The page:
EXPLOREMY LIBRARY
Science
Fortean Times

Fortean Times

397

Fortean Times, named after maverick American writer Charles Fort, is one of the world’s most individual and best loved magazines. For over 35 years FT has been chronicling the stranger side of life, delivering a heady mix of weird world news, up-to-date reports and features on every aspect of the unexplained: myths, monsters, ghosts and UFOs rub shoulders with ancient wonders and future science, while expert columnists bring you the latest on everything from cryptozoology to conspiracy theory. Open-minded, well informed and maintaining a healthy sense of humour, FT is the only place to go for a sensible look at our mad planet – it will change the way you see the world.

Country:
United Kingdom
Language:
English
Publisher:
Dennis Publishing UK
Frequency:
Monthly
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12 Issues

in this issue

3 min.
not of this earth?

In this issue, we revisit an almost forgotten case of high strangeness from the 1970s – the mystery of the ‘Risley Silver Man’, in which an alien invasion appeared to be targeting a highly sensitive British nuclear research site. Late one night in March 1978, a service engineer called Ken Edwards was driving home from a union meeting. His route took him past what was then the United Kingdom Atomic Energy Authority (UKAEA) site at Risley; and it was here that he saw a 7ft-tall silver man cross the road, shoot light beams from his eyes, and pass through a chain-link security fence. Over the years, various increasingly outlandish theories have been mooted to explain what must count as one of the oddest UK close encounters on record (our favourite…

3 min.
french horse rippings

A series of grisly horse killings and mutilations has shocked rural France, with police struggling to find either the culprits or a motive. So far this year, at least 15 horses, mares, ponies, mules and donkeys have been found dead in various areas of France, with parts of their bodies mutilated; another five were found wounded but alive. Some had their throats slashed, others had been stabbed in the heart or knocked out with bricks. Eyes, muzzles, and sometimes genitalia had been cleanly severed. In almost every case the right ear had been carefully removed. The latest attack took place in Deux-Sèvre, where a mare was discovered on 24 August in a field near Mauléon, dead and mutilated, with her right ear cut off. Other recent attacks were reported from Sainte-Colombesur-Gand, in…

4 min.
knitting website makes people ill

In mid-June, popular knitting and crochet site Ravelry.com altered the design of its webpages. The Bostonbased site was founded in 2007; by March 2020 it had a reported nine million registered users. Soon after the redesign, some site visitors began reporting various ailments, including migraines and seizures. As news of these health problems spread among users, it was alleged that even viewing a screenshot could make people unwell. Some visitors claimed they had fallen ill as soon as looking at the site; others argued for a delayed action effect, with illnesses coming hours or days afterwards. Dr Robert Bartholomew, a specialist in mass psychogenic illnesses (see FT253:30-37; FT316:36-40; FT359:22 and passim; FT372:22-23) regards this as a classic case. He noted that soon after the new website design went live, a user…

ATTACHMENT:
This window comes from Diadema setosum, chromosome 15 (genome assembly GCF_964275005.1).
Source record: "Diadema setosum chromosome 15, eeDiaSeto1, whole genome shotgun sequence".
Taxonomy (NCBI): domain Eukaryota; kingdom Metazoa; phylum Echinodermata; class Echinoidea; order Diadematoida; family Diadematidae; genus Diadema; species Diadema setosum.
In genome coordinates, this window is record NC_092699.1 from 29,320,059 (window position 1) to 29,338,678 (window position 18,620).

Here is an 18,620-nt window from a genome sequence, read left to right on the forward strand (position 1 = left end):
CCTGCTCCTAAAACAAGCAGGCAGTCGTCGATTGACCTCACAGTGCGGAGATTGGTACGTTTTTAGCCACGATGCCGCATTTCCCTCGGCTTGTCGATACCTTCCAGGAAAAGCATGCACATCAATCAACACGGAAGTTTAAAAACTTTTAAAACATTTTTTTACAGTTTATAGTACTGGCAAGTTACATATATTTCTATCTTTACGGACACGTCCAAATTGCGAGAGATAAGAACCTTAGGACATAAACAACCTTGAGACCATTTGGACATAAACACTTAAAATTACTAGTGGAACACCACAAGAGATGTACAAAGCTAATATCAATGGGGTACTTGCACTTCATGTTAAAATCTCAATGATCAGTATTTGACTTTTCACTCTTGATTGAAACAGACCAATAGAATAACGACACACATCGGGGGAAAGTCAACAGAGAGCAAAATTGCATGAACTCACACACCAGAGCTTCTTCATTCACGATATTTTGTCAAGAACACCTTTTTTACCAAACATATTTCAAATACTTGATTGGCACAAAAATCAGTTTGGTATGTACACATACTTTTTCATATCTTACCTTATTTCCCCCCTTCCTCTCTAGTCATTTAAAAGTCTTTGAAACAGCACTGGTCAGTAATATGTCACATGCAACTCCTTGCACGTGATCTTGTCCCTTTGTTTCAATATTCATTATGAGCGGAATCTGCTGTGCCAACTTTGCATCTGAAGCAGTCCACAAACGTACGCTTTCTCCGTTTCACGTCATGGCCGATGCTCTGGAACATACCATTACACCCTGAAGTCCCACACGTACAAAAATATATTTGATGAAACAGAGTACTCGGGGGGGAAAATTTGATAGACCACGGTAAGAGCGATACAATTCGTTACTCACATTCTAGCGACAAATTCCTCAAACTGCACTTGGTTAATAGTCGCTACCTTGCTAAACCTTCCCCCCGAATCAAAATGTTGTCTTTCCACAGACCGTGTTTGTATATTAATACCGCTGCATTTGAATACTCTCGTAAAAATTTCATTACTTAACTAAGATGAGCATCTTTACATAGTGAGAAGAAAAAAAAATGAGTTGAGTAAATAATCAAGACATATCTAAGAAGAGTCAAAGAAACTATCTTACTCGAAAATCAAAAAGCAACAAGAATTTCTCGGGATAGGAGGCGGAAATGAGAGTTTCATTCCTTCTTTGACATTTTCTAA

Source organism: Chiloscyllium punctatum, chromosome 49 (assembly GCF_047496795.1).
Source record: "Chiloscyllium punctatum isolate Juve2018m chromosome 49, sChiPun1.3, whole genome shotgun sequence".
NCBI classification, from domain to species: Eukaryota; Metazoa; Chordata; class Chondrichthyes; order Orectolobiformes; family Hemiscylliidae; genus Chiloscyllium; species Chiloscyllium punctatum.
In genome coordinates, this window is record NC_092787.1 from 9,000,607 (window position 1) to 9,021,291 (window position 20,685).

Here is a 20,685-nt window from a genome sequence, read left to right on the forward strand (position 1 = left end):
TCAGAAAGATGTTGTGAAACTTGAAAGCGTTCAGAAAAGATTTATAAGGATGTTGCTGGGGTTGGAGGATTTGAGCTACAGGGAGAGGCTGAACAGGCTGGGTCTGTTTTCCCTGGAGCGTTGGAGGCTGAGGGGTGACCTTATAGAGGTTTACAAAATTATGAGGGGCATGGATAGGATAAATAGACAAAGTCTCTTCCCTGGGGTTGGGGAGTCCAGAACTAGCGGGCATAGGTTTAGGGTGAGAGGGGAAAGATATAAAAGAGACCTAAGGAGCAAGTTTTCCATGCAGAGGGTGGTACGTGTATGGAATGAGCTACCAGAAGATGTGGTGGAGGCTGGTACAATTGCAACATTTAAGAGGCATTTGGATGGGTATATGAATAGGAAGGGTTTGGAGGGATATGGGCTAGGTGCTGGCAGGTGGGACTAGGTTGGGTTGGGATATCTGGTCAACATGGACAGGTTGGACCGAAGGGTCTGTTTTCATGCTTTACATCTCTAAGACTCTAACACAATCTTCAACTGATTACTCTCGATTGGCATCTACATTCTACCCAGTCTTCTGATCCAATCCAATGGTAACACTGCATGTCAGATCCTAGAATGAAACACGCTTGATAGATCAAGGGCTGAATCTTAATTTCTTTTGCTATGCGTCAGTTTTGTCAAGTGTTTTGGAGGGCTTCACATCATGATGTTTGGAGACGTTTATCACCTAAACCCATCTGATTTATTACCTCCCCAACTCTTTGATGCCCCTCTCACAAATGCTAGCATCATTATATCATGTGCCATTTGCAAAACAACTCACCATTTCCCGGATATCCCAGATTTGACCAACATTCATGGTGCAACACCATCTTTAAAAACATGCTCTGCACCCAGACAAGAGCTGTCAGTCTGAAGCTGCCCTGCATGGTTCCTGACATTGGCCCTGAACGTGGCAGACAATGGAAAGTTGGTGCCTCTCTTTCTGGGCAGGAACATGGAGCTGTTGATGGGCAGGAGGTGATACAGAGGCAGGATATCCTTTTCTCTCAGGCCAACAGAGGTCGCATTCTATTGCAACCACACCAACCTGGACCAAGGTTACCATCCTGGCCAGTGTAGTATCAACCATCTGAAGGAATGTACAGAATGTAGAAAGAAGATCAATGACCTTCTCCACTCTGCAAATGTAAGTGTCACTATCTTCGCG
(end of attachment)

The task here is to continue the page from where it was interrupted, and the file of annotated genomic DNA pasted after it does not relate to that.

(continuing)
6 min.
covid corner

CORONA-DREAMING Many people have reported experiencing unusual or more vivid dreams during the Covid-19 pandemic and ensuing lockdowns. One explanation for the increased vividness of some people’s dreams is that being confined at home deprives the brain of external stimuli. And as compensation, the brain generates additional ‘sense data’ in dreams. Another explanation is that working people usually spend their lives in a state of mild sleep deprivation (waking up early for the commute to work). Now that many people are on furlough or working from home, they’ve switched off their alarm clocks and are consequently enjoying a full night’s sleep each night; which, it’s been suggested, means increased REM sleep and therefore more intense dreams. Susan Wardell, a social anthropologist at New Zealand’s University of Otago, has established an online project…

7 min.
sidelines…

CUPBOARD LOCK-IN A Sheffield pub lost its licence after police found drinkers hiding in cupboards during the coronavirus lockdown. The Pitsmoor Hotel in Sheffield was raided by police on 24 April after reports it was still serving customers, and issued with a prohibition order. But when they returned the next day, officers found people in cupboards and on the roof “to make it look like no one was inside”. BBC News, 24 June 2020. EMUS BARRED Kevin and Carol, a pair of friendly emus who wander around Yaraka in Queensland, Australia, have been barred from the town’s only pub after leaving droppings on the floor and stealing toast. toast.theguardian.com, 28 July 2020. DOG SHOOTS DRIVER An Oklahoma woman, Tina Springer, 44, was a car passenger when she was shot in the thigh by a Labrador…

4 min.
child catchers

BOGUS SOCIAL WORKERS A Hull mum has warned other parents to be on the alert for two men claiming to be from social services who attempted to gain entrance to her home in order to take away her child. The mother of one, living in the Wold Road area of west Hull, said the men had knocked on her door on Tuesday 5 May at around 4.30pm, telling her they needed to come inside to “remove her child from my care until further notice.” One was wearing a suit. She described them as at first “convincing”, but said they began to get “shifty” when asked for ID and documents proving that the removal of her child had been officially authorised. One of the men flashed an ID card, but so quickly…